Wrong.  I’ll explain why in the next 2 or 3 lines.

*     *     *     *     *

Today’s featured song was released in 1980 on Chappaquiddick Bridge – the debut album of the UK anarcho-punk band, the Poison Girls.


The driving force behind the Poison Girls was the group’s singer and guitarist, the late Vi Subversa (née Frances Sokolov), who was 45 and the mother of two teenagers when Chappaquiddick Bridge – which has been described as “a phenomenally weird and surreal piece of work” – was released.  

Click here to listen to “Underbitch.”


And click on the link below to buy the song from Amazon:

Friday, August 9, 2019

Bill Anderson – "Ninety-Nine" (1959)


I had a nice little ride on a ferry boat
To the rock where the prison stands

I’ve been vacationing on Cape Cod since the seventies, but I only started taking day trips to Martha’s Vineyard – which is just a short ferry ride from the Cape Cod village of Woods Hole – a few years ago.  

The island has an extensive network of bike trails.  I make sure to ride the most scenic of those trails – the one that goes from Oak Bluffs (where most Martha’s Vineyard ferries dock) along the edge of Nantucket Sound to Edgartown – every year.

The Edgartown Harbor lighthouse
When I arrive in Edgartown, I first spend some time watching the boat traffic in Edgartown Harbor.  Then I have lunch, visit the Black Dog Kids store to buy some togs for my grandsons, and hit the island’s two breweries.

*     *     *     *     *

This year, I decided to take the shortest ferry ride in the United States and visit Chappaquiddick Island for the first time.

The two privately-owned ferries that carry cars, bikes, and people from the Martha’s Vineyard town of Edgartown to Chappaquiddick Island and back again traverse a distance of only 527 feet – one tenth of a mile less one foot.  The journey takes less than one minute to complete:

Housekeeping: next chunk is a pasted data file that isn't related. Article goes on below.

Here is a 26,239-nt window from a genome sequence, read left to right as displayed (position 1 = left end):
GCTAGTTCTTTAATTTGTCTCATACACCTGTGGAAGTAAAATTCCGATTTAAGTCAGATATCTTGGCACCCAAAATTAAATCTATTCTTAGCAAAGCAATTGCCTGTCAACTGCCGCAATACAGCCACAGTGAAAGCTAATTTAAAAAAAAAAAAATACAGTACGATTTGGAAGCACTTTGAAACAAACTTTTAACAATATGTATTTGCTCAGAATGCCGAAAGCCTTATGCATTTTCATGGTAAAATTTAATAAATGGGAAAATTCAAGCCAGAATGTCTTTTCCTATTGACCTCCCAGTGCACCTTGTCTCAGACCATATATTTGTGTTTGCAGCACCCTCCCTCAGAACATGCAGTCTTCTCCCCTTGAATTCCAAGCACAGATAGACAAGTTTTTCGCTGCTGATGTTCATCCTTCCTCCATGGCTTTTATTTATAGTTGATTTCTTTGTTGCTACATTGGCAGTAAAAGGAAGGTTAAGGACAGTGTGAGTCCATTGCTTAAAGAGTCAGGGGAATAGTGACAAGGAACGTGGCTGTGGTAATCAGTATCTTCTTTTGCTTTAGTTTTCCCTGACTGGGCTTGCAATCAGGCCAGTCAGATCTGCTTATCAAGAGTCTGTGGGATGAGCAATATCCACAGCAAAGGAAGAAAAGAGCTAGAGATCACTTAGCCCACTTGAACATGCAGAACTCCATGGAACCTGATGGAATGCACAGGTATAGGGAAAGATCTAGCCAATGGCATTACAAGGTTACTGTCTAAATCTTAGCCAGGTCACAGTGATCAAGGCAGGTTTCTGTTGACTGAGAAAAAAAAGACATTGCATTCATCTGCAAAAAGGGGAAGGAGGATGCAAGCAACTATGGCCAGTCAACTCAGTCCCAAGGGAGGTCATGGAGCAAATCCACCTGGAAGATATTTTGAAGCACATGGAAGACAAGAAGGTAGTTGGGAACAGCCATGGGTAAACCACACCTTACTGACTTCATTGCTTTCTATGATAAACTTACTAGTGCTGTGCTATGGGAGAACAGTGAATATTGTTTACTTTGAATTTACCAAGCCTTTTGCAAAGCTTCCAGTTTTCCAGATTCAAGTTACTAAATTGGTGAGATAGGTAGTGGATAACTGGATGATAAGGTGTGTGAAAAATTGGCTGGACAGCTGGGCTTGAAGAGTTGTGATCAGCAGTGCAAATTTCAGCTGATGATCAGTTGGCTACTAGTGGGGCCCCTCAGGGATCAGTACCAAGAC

Chappaquiddick is small – it covers only about six square miles (that’s roughly 3800 acres) and has a population of fewer than 200 souls.

There’s not a lot for tourists to see or do on the island.  There is one store, a community center,  a fire station, and a snooty beach club.

The snooty young lady guarding the entrance to that snooty beach club snootily told me I couldn’t take this photo of that entrance:


And there’s the Dike Bridge across Poucha Pond – the site of perhaps the most famous one-car accident in history, which took place just over 50 years ago.

*     *     *     *     *

On July 18, 1969, Senator Ted Kennedy hosted a party at a friend’s summer cottage on Chappaquiddick Island for six women who had worked together in his brother Robert’s 1968 presidential campaign.  

The women were all single and in their twenties.  The six men who were at the party were all older, and five of them – including Kennedy, whose wife was pregnant and confined to bed at the time – were married.  (Just sayin’.)

Ted Kennedy
Kennedy decided to leave the party about 11:00 PM – supposedly to return to his hotel in Edgartown.